The Last True Sticker Factory in America
As sparkles and unicorns go digital, a legendary California business is holding on
In 1983, there were few pop cultural forces stronger than the original Star Wars trilogy — and Ira Friedman had front-row seats. As the manager of Lucasfilm’s official Star Wars fan club, Friedman was in contact with hundreds of thousands of die-hard obsessives.
But a chance visit to a New York gift show that year introduced Friedman to a feverish subculture that could rival fans’ obsessions with that galaxy far, far away: stickers. “There were a number of companies promoting all kinds of stickers and there was this groundswell — particularly kids — getting into the whole hobby of collecting and trading,” says Friedman, now the vice president of licensing and publishing at baseball juggernaut Topps.
Within months, he was the proud founder and publisher of Stickers Magazine, a quarterly for “kids stuck on stickers.” On the cover of the first issue, a pair of widely grinning, wind-in-their-hair preteens rode a gigantic sticker album like a magic carpet.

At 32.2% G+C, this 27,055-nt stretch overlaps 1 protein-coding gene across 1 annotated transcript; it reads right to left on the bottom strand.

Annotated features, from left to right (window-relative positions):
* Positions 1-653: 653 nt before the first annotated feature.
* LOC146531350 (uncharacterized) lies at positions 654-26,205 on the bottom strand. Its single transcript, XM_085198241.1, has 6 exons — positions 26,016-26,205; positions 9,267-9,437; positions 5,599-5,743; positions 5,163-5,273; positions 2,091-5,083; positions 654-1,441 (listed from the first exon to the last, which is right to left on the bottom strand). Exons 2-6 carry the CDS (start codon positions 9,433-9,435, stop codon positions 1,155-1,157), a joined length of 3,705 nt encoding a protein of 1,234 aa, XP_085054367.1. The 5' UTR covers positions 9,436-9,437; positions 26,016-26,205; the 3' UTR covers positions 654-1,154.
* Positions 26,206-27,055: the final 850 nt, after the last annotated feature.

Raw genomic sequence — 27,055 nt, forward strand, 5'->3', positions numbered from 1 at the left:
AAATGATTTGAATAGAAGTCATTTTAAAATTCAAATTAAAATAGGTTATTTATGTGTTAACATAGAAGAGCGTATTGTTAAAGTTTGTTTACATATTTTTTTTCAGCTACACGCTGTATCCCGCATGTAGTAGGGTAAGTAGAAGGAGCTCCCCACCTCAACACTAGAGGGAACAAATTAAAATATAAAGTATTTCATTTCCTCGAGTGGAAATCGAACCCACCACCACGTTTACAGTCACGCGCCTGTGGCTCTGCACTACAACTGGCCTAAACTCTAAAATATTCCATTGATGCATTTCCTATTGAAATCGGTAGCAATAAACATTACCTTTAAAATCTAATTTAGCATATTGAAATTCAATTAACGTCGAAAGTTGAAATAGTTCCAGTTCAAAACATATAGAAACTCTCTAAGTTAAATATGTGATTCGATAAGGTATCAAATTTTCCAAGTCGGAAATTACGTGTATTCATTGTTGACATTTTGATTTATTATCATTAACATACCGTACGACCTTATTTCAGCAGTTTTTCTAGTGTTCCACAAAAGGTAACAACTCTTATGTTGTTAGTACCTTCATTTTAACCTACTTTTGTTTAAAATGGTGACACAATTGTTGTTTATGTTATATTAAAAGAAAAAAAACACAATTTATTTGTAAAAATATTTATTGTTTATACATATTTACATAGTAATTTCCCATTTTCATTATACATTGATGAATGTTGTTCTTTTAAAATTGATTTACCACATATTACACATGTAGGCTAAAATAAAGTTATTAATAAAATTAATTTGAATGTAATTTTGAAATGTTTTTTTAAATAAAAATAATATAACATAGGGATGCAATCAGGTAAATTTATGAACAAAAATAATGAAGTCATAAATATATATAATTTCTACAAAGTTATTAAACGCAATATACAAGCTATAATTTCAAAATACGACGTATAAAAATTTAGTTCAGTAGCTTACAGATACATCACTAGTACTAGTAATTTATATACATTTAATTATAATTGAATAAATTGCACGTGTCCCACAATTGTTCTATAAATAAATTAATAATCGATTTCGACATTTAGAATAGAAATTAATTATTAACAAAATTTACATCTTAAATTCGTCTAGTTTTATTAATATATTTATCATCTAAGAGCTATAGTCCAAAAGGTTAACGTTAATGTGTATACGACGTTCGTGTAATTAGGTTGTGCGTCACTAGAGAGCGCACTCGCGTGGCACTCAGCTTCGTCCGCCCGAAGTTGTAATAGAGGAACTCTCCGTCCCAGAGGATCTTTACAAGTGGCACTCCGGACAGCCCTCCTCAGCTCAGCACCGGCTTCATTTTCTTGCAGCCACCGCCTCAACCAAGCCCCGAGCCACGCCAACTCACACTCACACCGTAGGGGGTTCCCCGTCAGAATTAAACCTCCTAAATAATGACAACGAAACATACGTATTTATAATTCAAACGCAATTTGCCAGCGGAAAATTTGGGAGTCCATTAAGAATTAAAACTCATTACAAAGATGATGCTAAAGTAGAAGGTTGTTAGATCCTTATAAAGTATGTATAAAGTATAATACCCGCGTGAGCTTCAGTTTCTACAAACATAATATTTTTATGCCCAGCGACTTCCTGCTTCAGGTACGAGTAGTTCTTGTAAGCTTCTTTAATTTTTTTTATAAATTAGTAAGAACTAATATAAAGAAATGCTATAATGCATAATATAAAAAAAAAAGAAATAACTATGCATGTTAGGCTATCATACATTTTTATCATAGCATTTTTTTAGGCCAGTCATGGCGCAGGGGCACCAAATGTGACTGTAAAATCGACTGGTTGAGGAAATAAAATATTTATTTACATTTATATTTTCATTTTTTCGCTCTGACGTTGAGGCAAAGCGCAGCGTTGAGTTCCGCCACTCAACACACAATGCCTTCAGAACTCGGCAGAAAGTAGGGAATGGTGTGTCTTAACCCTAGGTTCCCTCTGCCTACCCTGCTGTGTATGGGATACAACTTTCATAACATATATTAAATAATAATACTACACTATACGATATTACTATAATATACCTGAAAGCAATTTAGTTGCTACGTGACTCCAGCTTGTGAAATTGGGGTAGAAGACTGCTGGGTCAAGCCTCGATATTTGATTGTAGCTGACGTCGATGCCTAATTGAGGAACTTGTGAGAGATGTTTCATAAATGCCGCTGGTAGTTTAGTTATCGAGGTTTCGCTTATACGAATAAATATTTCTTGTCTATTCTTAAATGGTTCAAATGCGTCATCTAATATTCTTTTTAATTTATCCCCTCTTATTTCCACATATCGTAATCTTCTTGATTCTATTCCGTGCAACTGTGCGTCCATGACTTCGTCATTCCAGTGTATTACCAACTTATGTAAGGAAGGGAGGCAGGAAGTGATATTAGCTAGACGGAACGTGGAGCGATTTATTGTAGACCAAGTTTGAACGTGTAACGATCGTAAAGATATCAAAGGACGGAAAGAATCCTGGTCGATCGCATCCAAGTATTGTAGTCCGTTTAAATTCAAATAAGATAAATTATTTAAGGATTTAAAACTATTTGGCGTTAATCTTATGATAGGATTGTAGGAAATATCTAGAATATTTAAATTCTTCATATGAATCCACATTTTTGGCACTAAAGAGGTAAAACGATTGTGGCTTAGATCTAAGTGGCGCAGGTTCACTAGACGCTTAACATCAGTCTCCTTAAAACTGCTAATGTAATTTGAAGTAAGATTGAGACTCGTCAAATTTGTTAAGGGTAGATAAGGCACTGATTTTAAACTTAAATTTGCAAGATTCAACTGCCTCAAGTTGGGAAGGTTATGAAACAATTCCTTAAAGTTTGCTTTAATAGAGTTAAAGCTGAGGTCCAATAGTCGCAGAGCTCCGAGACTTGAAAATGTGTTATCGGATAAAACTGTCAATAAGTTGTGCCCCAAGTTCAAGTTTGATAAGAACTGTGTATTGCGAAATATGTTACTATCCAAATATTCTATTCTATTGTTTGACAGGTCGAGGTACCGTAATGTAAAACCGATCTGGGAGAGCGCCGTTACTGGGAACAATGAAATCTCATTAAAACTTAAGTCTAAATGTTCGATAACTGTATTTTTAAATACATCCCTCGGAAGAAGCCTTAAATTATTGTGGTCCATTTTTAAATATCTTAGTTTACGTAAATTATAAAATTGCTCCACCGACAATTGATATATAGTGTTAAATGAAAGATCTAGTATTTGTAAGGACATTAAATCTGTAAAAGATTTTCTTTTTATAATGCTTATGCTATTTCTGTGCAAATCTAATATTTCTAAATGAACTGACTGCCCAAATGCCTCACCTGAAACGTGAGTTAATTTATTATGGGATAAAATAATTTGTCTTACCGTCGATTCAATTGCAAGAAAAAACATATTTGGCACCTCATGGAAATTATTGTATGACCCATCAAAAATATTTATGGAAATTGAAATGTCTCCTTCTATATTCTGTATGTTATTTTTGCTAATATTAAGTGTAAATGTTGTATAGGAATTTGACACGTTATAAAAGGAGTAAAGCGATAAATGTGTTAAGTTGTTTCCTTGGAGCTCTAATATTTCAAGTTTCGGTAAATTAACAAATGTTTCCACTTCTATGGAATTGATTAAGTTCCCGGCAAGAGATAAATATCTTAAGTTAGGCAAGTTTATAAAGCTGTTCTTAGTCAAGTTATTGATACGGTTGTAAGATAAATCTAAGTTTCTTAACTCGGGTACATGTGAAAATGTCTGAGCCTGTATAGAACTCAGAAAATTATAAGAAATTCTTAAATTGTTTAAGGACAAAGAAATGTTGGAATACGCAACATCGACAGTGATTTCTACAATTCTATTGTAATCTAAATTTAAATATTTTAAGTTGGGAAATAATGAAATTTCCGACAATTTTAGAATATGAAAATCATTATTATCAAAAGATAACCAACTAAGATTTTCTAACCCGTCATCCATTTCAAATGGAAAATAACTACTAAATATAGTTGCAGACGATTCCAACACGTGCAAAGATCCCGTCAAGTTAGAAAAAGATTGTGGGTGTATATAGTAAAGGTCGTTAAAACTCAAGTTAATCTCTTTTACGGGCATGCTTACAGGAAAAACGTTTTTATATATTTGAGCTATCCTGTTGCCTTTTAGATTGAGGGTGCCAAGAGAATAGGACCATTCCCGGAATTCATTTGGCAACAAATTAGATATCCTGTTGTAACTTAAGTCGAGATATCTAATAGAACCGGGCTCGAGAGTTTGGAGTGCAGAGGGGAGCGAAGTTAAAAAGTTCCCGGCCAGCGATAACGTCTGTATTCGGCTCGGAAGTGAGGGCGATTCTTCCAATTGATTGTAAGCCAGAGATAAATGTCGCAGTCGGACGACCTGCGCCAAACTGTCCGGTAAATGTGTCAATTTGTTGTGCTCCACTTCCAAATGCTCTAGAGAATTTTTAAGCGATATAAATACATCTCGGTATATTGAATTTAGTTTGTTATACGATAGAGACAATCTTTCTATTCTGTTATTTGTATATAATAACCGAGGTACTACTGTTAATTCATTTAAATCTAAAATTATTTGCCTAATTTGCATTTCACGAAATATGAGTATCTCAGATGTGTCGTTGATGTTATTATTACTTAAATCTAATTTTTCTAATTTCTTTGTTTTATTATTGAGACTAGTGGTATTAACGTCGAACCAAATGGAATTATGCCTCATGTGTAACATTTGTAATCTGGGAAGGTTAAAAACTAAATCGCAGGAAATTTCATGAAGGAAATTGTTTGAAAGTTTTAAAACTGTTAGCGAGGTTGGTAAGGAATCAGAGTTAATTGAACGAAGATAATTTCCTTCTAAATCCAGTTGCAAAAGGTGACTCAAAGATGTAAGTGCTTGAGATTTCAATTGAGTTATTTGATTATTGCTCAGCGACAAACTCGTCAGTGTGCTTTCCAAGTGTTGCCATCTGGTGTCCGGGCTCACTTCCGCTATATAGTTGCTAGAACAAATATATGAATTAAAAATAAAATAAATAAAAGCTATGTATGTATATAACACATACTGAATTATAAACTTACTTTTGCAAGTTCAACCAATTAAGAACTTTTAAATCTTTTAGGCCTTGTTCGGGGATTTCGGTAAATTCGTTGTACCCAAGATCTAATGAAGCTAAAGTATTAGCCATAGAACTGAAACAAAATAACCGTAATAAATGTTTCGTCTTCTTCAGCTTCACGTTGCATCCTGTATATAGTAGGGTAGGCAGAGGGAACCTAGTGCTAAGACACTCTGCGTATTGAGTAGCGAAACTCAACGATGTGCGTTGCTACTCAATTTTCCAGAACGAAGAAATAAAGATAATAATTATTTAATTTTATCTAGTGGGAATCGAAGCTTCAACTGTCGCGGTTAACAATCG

The universal appeal of stickers — inexpensive, endlessly expressive, and unfailingly easy to use — made them a certifiable phenomenon in the 1980s. In 1984 People magazine declared that “America Is Getting Stuck Up,” with estimated industry-wide sales of a “billion stick-ons priced at five cents to $5” totaling “as much as $500 million” spent on these itty bitty treasures. Over the next few years, companies filled the market with innovative takes on the format: Hambly and their shiny mylar assortments, 3D Star Brights, fuzzies from Sandy Lion, hypercolor Mystiks, Trend’s scratch-and-sniff Stinkies, Lisa Frank and her acid trip fantasias, and Mrs. Grossman’s simple, singular silhouettes. There were meet-ups hosted by local sticker-stocking shops; regular recess, lunchtime, and after-school exchanges; and a growing network of sticker swapper pen pals mailing favorites back and forth across the world.
But fads aren’t forever and by the end of the ’80s, the collect-and-trade sticker craze had all but gone…